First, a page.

Come back to your why. Remember what it was about your partner that you fell in love within the first place. Long-term marriages are a marathon, not a sprint; there are bound to be harder miles and easier ones. If your partner is also looking to improve and prioritize your connection, there is no reason the two of you can’t make that happen. Even if you have to set the alarm to remind you to take some time to connect every night after the kids have gone to bed, do what it takes to create habits that support your goals. Do what it takes to remind yourselves that your goals are important and that things take time. Allow yourself to explore without getting locked in on an idea of good or bad, with no space in between.

There will always be busy times, or periods of grief, that overwhelm your plan to stay focused on your partner. At these times, you may have to agree to adjust your routine a little bit. Taking the time to communicate is still showing that you value your partnership. “The next two weeks, the calendar is full. What if we use two of our nightly chat times per week to make sure we are getting self-care, and then go back to our routine?” A small adjustment, made with an end date, isn’t a failure. It’s flexible. As long as you are both on the same page about it, it makes sense for your relationship.

No matter how long it’s been since you and your partner transitioned from romantic partners to feel like roommates, you can take steps to make changes if you’re both invested. When we become parents, we are quick to adopt that title as our main descriptor. Validate yourself as a human being who has needs and desires by prioritizing self-care. Maintaining a romantic relationship with your life partner is a valuable use of your time and energy.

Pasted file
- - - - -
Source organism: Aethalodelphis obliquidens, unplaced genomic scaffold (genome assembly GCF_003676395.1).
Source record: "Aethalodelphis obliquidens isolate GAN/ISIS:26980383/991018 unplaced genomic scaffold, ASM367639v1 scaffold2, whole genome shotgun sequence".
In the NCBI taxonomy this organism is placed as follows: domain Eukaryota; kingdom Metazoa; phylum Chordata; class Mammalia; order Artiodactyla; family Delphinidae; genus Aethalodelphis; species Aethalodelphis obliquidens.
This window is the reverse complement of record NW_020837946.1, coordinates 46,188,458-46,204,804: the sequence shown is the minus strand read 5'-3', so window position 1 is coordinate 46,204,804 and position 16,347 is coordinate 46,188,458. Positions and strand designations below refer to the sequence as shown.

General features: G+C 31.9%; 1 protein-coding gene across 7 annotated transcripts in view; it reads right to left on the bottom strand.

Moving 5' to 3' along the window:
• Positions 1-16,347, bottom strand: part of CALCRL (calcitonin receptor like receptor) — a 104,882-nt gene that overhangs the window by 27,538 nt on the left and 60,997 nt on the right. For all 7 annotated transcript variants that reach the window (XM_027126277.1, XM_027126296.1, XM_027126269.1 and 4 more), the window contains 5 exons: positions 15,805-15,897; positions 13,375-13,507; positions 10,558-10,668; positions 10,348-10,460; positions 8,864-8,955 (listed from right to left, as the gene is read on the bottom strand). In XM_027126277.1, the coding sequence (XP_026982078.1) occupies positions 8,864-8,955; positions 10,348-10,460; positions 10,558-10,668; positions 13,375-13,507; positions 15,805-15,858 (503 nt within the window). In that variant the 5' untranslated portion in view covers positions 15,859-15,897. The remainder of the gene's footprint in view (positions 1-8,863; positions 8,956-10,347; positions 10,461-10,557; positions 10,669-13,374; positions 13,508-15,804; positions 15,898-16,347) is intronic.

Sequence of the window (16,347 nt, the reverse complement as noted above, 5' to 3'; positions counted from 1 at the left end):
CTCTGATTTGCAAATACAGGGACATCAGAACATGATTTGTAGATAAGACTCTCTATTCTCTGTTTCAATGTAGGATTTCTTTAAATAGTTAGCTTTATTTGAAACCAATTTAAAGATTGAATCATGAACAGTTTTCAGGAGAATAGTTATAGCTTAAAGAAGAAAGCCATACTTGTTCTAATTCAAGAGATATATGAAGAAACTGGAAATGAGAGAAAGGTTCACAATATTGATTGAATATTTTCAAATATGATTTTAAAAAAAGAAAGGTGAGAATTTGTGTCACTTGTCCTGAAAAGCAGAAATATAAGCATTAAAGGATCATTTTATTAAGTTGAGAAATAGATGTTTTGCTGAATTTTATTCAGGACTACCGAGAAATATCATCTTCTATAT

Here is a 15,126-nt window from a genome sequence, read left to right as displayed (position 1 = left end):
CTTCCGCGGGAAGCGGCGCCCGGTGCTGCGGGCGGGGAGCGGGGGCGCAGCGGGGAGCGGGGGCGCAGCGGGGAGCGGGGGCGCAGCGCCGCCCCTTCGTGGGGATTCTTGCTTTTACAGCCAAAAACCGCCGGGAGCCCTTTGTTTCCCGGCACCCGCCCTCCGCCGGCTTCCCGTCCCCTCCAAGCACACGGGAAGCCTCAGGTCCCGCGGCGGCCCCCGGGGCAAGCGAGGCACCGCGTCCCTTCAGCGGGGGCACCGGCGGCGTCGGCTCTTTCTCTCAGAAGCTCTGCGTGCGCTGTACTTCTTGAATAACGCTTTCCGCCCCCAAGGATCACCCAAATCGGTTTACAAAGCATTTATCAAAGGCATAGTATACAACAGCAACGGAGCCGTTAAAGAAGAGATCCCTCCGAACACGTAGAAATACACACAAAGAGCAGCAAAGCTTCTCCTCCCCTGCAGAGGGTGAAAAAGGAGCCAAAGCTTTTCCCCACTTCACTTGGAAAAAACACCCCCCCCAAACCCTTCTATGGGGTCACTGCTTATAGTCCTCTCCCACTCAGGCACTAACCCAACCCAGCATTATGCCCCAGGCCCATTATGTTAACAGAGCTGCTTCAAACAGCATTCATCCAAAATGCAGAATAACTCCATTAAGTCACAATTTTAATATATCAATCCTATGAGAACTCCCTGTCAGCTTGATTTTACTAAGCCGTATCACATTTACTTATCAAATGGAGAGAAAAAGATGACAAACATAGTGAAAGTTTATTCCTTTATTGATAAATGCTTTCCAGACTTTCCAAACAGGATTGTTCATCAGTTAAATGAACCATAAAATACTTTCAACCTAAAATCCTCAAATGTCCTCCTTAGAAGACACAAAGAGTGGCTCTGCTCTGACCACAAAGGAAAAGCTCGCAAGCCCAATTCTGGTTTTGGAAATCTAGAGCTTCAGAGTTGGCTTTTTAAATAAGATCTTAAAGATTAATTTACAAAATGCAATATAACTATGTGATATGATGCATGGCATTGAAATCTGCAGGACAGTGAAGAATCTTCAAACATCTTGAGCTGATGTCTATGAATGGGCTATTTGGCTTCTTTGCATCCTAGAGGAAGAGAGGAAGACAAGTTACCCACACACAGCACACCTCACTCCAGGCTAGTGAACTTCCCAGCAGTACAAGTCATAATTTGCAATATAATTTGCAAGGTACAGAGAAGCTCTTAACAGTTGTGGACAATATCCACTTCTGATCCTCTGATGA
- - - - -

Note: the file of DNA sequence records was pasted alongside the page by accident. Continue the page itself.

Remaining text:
Other Services at Embracing You Therapy

Here at Embracing You Therapy Group, we invite you to explore with us how life would be different if you had more control over your thoughts and emotions, and we invite you to consider that it is possible to accept things just as they are, embracing imperfections to create a gentler place for calm in your life.

At our mental health practice in Woodland Hills, CA, we offer individual therapy and couple’s therapy. Both Dr. Menije, Ani Seferyan, AMFT, Cindy Sayani, AMFT, and Ani Seferyan, AMFT offer virtual therapy to treat mental health concerns including panic attacks, OCD, phobias, and stress; Mood disorders including depression; Relationship issues, both in couples therapy and with individual clients; Perinatal mental health issues such as postpartum depression, Codependency, and Addiction.

Let’s learn what drives your unique perspective on anxiety and stress. Then, let’s find the tools-your unique tools that help you respond to life in a healthy, calm way. Contact us today for your complimentary 20-minute phone consultation with our Client Care Coordinator.

This is probably the most common reason a relationship deteriorates over the course of the marriage. You are out of energy. You are so depleted you don’t have anything more to give to your partner at the end of the day. You’re tired. You’re so, so tired. You may even be the partner in the relationship who is carrying the mental load on top of the tasks you are completing all day. You’re out of time, energy, and strength. Your cup is empty.